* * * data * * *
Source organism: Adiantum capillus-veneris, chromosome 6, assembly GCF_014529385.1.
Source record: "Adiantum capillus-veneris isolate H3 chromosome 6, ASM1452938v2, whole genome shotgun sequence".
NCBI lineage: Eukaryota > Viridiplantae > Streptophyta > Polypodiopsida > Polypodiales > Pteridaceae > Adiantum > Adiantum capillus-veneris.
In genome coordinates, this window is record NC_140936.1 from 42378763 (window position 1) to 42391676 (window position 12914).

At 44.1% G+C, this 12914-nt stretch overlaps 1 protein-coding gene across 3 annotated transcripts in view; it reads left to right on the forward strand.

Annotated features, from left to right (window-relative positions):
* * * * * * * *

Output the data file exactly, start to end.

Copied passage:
Source organism: Adiantum capillus-veneris, chromosome 6, assembly GCF_014529385.1.
Source record: "Adiantum capillus-veneris isolate H3 chromosome 6, ASM1452938v2, whole genome shotgun sequence".
NCBI lineage: Eukaryota > Viridiplantae > Streptophyta > Polypodiopsida > Polypodiales > Pteridaceae > Adiantum > Adiantum capillus-veneris.
In genome coordinates, this window is record NC_140936.1 from 42378763 (window position 1) to 42391676 (window position 12914).

At 44.1% G+C, this 12914-nt stretch overlaps 1 protein-coding gene across 3 annotated transcripts in view; it reads left to right on the forward strand.

Annotated features, from left to right (window-relative positions):